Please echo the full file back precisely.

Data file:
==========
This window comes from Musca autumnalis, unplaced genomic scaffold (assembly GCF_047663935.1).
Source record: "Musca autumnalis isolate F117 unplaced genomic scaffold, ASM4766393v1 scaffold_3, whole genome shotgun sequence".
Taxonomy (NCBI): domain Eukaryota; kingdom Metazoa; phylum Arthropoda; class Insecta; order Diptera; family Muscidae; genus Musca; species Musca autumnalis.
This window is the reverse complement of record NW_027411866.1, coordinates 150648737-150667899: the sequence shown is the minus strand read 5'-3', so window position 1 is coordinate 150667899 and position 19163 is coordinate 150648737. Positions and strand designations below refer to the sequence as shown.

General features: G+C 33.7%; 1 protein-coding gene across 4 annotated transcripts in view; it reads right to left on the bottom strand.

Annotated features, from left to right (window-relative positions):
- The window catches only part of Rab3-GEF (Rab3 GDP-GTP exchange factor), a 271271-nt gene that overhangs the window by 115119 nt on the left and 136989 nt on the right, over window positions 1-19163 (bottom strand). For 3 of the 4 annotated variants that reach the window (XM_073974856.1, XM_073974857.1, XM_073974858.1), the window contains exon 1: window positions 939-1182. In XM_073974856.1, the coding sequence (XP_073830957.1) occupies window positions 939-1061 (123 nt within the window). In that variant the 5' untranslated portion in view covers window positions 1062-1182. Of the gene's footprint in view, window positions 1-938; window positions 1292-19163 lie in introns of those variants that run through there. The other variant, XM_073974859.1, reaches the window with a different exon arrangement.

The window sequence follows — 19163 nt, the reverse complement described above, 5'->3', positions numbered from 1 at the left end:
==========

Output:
This window comes from Musca autumnalis, unplaced genomic scaffold (assembly GCF_047663935.1).
Source record: "Musca autumnalis isolate F117 unplaced genomic scaffold, ASM4766393v1 scaffold_3, whole genome shotgun sequence".
Taxonomy (NCBI): domain Eukaryota; kingdom Metazoa; phylum Arthropoda; class Insecta; order Diptera; family Muscidae; genus Musca; species Musca autumnalis.
This window is the reverse complement of record NW_027411866.1, coordinates 150648737-150667899: the sequence shown is the minus strand read 5'-3', so window position 1 is coordinate 150667899 and position 19163 is coordinate 150648737. Positions and strand designations below refer to the sequence as shown.

General features: G+C 33.7%; 1 protein-coding gene across 4 annotated transcripts in view; it reads right to left on the bottom strand.

Annotated features, from left to right (window-relative positions):
- The window catches only part of Rab3-GEF (Rab3 GDP-GTP exchange factor), a 271271-nt gene that overhangs the window by 115119 nt on the left and 136989 nt on the right, over window positions 1-19163 (bottom strand). For 3 of the 4 annotated variants that reach the window (XM_073974856.1, XM_073974857.1, XM_073974858.1), the window contains exon 1: window positions 939-1182. In XM_073974856.1, the coding sequence (XP_073830957.1) occupies window positions 939-1061 (123 nt within the window). In that variant the 5' untranslated portion in view covers window positions 1062-1182. Of the gene's footprint in view, window positions 1-938; window positions 1292-19163 lie in introns of those variants that run through there. The other variant, XM_073974859.1, reaches the window with a different exon arrangement.

The window sequence follows — 19163 nt, the reverse complement described above, 5'->3', positions numbered from 1 at the left end: